Reasserting Europe’s Christian identity and rebutting modern moral relativism, Rome packs a formidable punch.
Attacking “anything goes” ethics has become a cornerstone of Benedict XVI’s papacy. Here, months before becoming pontiff in April 2005, Ratzinger (The Legacy of John Paul II, 2005), elected pope in April 2005, engages in provocative dialogue with the president of the Italian Senate. These days, they say, belief itself is damned either as “fundamentalist” or “imperialist.” To claim that Western democracy, for example, is in any way “better” than Islamic sharia provokes outrage. And so the West, paralyzed by apologetic self-loathing, is in retreat. To address its crisis of confidence, Ratzinger argues, Europe mustn’t only atone for such sins of its progress as arrogance and colonialism, but defend those values that Pera maintains are essentially Western—liberalism, the rule of law, tolerance. Christians must act as creative minorities, living the Gospel as a critique of a prevalent culture of materialism, consumerism and ennui. Taking on philosophical heavyweights from Nietzsche to Derrida, these polemicists are feisty thinkers: In fact, Pera’s “just war” defense of America’s Iraq incursion is downright scary. Ratzinger’s is the more measured voice, and his skill at synthesizing vast historical currents from the time of the fifth-century pope, Gelasius I, to yesterday is significant. From commentary on bioethical dilemmas to the war on terrorism, Ratzinger/Pera deliver a primer on orthodox Catholic social theology, circa 2005. Sure to spark controversy, their manifesto is required reading for any student of comparative religion or Vatican politics—and, as Ratzinger’s predecessor proved, Rome’s politics can indeed shape the world.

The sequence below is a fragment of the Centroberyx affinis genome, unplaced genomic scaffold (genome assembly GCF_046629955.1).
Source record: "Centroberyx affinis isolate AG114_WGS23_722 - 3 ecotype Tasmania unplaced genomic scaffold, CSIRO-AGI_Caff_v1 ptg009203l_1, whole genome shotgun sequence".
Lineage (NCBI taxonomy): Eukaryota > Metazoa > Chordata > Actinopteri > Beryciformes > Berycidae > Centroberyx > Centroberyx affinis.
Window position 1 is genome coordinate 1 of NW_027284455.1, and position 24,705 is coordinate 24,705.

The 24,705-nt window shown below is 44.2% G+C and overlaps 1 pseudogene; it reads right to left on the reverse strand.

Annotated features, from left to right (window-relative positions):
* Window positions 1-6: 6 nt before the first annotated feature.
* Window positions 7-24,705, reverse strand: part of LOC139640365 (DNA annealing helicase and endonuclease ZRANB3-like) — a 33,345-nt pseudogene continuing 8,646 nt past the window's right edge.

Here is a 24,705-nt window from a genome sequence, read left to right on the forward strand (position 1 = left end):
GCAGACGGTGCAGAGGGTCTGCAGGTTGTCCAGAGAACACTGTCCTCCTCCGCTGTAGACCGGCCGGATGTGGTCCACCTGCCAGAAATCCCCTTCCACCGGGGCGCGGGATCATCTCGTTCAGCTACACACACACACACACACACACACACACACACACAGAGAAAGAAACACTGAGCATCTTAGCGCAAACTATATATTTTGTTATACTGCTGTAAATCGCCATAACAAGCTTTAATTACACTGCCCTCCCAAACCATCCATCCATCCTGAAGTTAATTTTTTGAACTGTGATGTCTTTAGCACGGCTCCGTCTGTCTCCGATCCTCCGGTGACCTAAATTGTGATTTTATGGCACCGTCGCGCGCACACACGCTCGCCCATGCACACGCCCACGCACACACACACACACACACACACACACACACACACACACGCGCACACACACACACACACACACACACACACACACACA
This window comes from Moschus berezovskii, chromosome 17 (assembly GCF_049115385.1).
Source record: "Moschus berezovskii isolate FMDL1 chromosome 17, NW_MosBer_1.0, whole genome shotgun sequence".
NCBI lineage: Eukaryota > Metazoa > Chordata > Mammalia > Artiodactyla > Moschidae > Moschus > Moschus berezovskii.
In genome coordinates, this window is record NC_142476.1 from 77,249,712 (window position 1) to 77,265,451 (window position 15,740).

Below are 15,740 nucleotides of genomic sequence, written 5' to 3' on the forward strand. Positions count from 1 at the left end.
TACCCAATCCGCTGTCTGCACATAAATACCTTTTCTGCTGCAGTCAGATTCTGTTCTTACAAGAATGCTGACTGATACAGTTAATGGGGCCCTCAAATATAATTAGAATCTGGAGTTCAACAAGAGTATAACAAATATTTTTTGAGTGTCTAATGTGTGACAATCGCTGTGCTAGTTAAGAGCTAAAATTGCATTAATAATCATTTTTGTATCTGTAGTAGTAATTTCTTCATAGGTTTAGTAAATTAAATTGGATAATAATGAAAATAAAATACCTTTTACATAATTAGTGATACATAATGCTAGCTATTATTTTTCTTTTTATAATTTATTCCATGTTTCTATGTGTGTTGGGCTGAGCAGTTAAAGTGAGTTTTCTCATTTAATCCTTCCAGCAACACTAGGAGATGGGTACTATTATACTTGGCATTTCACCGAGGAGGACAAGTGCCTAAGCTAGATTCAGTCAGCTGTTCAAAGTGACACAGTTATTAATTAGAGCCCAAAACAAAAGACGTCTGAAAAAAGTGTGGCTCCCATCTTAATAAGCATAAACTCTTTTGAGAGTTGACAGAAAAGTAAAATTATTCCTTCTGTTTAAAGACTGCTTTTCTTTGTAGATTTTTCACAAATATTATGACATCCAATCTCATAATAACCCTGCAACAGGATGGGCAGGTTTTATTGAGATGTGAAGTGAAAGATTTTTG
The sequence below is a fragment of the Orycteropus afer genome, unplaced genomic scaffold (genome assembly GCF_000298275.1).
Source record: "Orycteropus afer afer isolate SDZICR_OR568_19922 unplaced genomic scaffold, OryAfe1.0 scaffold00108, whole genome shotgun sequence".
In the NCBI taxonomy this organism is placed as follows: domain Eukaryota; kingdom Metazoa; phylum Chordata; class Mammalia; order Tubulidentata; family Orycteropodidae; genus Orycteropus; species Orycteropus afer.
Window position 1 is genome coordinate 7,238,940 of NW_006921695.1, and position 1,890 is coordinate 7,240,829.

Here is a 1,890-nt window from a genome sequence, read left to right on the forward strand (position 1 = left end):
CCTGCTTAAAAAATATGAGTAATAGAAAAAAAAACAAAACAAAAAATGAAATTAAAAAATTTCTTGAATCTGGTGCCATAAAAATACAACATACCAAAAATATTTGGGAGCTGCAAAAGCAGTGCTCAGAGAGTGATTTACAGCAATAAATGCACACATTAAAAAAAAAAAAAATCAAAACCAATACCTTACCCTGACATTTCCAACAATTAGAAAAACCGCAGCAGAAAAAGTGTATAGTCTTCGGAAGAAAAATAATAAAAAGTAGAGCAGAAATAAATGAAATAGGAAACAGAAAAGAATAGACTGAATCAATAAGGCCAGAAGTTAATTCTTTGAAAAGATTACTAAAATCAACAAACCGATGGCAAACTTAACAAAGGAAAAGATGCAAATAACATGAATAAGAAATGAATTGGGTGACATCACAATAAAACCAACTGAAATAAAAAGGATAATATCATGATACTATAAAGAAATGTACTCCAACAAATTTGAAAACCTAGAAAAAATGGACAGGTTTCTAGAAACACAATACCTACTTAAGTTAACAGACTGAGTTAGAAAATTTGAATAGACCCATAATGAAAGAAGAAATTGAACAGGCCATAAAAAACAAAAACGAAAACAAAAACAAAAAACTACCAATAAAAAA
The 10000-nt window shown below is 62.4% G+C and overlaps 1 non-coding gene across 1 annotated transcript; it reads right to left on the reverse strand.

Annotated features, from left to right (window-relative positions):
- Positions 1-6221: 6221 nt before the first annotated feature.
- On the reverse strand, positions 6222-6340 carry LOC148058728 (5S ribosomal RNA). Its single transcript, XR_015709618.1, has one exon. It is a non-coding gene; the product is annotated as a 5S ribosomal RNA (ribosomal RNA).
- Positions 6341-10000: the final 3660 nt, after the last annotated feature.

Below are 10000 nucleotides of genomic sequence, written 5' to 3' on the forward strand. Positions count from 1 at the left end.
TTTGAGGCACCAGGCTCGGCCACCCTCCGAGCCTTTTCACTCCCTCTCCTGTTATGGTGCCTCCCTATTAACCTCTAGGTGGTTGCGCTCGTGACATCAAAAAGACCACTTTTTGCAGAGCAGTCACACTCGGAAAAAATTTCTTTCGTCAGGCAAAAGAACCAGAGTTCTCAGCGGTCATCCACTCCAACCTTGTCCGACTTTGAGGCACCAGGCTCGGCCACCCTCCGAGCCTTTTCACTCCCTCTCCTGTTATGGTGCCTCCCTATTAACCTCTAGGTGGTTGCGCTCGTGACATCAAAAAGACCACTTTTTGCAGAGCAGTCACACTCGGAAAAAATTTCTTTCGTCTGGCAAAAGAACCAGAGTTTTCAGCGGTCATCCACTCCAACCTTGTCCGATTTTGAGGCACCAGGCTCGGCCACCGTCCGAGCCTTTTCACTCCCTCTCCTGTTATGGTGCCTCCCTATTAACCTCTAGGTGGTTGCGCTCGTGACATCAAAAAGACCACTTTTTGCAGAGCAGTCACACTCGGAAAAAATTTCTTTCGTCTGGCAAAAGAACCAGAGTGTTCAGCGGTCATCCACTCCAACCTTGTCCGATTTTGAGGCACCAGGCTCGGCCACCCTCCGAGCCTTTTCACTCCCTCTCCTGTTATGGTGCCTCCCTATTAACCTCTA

Sharp intellect in service of moral vision.